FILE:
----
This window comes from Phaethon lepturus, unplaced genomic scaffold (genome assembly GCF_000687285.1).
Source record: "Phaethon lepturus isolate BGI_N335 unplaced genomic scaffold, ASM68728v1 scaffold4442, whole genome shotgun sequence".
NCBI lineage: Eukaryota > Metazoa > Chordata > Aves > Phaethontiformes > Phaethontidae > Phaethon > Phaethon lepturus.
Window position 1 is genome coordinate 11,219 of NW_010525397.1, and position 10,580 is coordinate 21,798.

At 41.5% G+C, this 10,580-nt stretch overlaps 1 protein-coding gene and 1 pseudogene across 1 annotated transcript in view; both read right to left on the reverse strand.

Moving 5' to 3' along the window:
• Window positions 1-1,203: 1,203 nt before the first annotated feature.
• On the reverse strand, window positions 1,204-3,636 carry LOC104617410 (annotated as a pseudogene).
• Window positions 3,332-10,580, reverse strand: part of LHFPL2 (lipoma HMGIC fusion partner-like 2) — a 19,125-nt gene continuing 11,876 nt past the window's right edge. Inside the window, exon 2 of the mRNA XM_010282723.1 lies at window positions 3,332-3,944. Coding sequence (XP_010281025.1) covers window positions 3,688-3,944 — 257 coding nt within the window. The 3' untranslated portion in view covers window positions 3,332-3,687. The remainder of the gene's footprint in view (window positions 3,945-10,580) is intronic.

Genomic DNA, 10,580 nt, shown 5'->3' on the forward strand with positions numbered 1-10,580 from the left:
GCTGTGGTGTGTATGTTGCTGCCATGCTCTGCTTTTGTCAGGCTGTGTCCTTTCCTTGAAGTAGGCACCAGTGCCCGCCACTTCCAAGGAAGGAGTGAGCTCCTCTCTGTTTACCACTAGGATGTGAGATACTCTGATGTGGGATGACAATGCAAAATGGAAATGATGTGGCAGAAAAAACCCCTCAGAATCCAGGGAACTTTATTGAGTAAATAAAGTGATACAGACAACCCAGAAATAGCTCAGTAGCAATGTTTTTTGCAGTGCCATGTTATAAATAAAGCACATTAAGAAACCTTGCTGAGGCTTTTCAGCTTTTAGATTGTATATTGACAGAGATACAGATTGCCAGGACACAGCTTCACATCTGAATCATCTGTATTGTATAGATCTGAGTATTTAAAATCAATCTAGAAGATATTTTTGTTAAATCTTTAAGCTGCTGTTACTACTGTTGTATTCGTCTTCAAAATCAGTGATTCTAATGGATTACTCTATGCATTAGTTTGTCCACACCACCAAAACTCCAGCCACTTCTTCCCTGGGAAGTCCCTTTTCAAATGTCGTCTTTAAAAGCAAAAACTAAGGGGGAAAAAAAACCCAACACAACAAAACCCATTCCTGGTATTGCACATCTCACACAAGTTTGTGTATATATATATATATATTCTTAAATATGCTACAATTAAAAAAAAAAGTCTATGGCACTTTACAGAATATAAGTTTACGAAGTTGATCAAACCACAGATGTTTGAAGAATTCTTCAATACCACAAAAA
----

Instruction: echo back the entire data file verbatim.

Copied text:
This window comes from Phaethon lepturus, unplaced genomic scaffold (genome assembly GCF_000687285.1).
Source record: "Phaethon lepturus isolate BGI_N335 unplaced genomic scaffold, ASM68728v1 scaffold4442, whole genome shotgun sequence".
NCBI lineage: Eukaryota > Metazoa > Chordata > Aves > Phaethontiformes > Phaethontidae > Phaethon > Phaethon lepturus.
Window position 1 is genome coordinate 11,219 of NW_010525397.1, and position 10,580 is coordinate 21,798.

At 41.5% G+C, this 10,580-nt stretch overlaps 1 protein-coding gene and 1 pseudogene across 1 annotated transcript in view; both read right to left on the reverse strand.

Moving 5' to 3' along the window:
• Window positions 1-1,203: 1,203 nt before the first annotated feature.
• On the reverse strand, window positions 1,204-3,636 carry LOC104617410 (annotated as a pseudogene).
• Window positions 3,332-10,580, reverse strand: part of LHFPL2 (lipoma HMGIC fusion partner-like 2) — a 19,125-nt gene continuing 11,876 nt past the window's right edge. Inside the window, exon 2 of the mRNA XM_010282723.1 lies at window positions 3,332-3,944. Coding sequence (XP_010281025.1) covers window positions 3,688-3,944 — 257 coding nt within the window. The 3' untranslated portion in view covers window positions 3,332-3,687. The remainder of the gene's footprint in view (window positions 3,945-10,580) is intronic.

Genomic DNA, 10,580 nt, shown 5'->3' on the forward strand with positions numbered 1-10,580 from the left:
GCTGTGGTGTGTATGTTGCTGCCATGCTCTGCTTTTGTCAGGCTGTGTCCTTTCCTTGAAGTAGGCACCAGTGCCCGCCACTTCCAAGGAAGGAGTGAGCTCCTCTCTGTTTACCACTAGGATGTGAGATACTCTGATGTGGGATGACAATGCAAAATGGAAATGATGTGGCAGAAAAAACCCCTCAGAATCCAGGGAACTTTATTGAGTAAATAAAGTGATACAGACAACCCAGAAATAGCTCAGTAGCAATGTTTTTTGCAGTGCCATGTTATAAATAAAGCACATTAAGAAACCTTGCTGAGGCTTTTCAGCTTTTAGATTGTATATTGACAGAGATACAGATTGCCAGGACACAGCTTCACATCTGAATCATCTGTATTGTATAGATCTGAGTATTTAAAATCAATCTAGAAGATATTTTTGTTAAATCTTTAAGCTGCTGTTACTACTGTTGTATTCGTCTTCAAAATCAGTGATTCTAATGGATTACTCTATGCATTAGTTTGTCCACACCACCAAAACTCCAGCCACTTCTTCCCTGGGAAGTCCCTTTTCAAATGTCGTCTTTAAAAGCAAAAACTAAGGGGGAAAAAAAACCCAACACAACAAAACCCATTCCTGGTATTGCACATCTCACACAAGTTTGTGTATATATATATATATATTCTTAAATATGCTACAATTAAAAAAAAAAGTCTATGGCACTTTACAGAATATAAGTTTACGAAGTTGATCAAACCACAGATGTTTGAAGAATTCTTCAATACCACAAAAA